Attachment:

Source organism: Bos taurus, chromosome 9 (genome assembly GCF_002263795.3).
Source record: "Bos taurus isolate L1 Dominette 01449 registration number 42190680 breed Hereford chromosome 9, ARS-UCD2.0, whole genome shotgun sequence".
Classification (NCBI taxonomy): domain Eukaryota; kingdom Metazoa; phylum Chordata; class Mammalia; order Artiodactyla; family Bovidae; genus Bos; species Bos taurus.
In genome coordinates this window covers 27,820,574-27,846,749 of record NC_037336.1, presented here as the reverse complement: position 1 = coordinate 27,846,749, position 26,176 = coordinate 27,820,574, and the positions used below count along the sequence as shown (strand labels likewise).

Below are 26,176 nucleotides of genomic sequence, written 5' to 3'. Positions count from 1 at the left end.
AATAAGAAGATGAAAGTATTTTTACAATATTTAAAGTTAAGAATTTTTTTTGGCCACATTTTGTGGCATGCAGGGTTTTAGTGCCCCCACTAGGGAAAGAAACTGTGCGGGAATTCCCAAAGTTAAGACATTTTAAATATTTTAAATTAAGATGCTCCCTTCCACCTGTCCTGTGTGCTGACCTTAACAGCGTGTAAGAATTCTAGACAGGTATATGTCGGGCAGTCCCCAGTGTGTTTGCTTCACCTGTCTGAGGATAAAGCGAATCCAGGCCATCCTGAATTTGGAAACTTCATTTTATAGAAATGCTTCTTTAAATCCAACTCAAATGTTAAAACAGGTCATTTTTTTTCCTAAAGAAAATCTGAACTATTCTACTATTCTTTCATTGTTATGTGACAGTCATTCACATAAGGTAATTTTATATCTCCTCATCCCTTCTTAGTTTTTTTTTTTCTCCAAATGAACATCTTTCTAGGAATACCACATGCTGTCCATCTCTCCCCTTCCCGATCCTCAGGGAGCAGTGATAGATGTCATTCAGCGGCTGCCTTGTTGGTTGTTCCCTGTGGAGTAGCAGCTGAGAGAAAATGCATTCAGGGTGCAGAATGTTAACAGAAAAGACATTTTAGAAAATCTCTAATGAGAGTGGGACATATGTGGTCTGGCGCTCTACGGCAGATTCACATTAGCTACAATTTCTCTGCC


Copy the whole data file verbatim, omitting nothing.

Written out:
Source organism: Bos taurus, chromosome 9 (genome assembly GCF_002263795.3).
Source record: "Bos taurus isolate L1 Dominette 01449 registration number 42190680 breed Hereford chromosome 9, ARS-UCD2.0, whole genome shotgun sequence".
Classification (NCBI taxonomy): domain Eukaryota; kingdom Metazoa; phylum Chordata; class Mammalia; order Artiodactyla; family Bovidae; genus Bos; species Bos taurus.
In genome coordinates this window covers 27,820,574-27,846,749 of record NC_037336.1, presented here as the reverse complement: position 1 = coordinate 27,846,749, position 26,176 = coordinate 27,820,574, and the positions used below count along the sequence as shown (strand labels likewise).

Below are 26,176 nucleotides of genomic sequence, written 5' to 3'. Positions count from 1 at the left end.
AATAAGAAGATGAAAGTATTTTTACAATATTTAAAGTTAAGAATTTTTTTTGGCCACATTTTGTGGCATGCAGGGTTTTAGTGCCCCCACTAGGGAAAGAAACTGTGCGGGAATTCCCAAAGTTAAGACATTTTAAATATTTTAAATTAAGATGCTCCCTTCCACCTGTCCTGTGTGCTGACCTTAACAGCGTGTAAGAATTCTAGACAGGTATATGTCGGGCAGTCCCCAGTGTGTTTGCTTCACCTGTCTGAGGATAAAGCGAATCCAGGCCATCCTGAATTTGGAAACTTCATTTTATAGAAATGCTTCTTTAAATCCAACTCAAATGTTAAAACAGGTCATTTTTTTTCCTAAAGAAAATCTGAACTATTCTACTATTCTTTCATTGTTATGTGACAGTCATTCACATAAGGTAATTTTATATCTCCTCATCCCTTCTTAGTTTTTTTTTTTCTCCAAATGAACATCTTTCTAGGAATACCACATGCTGTCCATCTCTCCCCTTCCCGATCCTCAGGGAGCAGTGATAGATGTCATTCAGCGGCTGCCTTGTTGGTTGTTCCCTGTGGAGTAGCAGCTGAGAGAAAATGCATTCAGGGTGCAGAATGTTAACAGAAAAGACATTTTAGAAAATCTCTAATGAGAGTGGGACATATGTGGTCTGGCGCTCTACGGCAGATTCACATTAGCTACAATTTCTCTGCC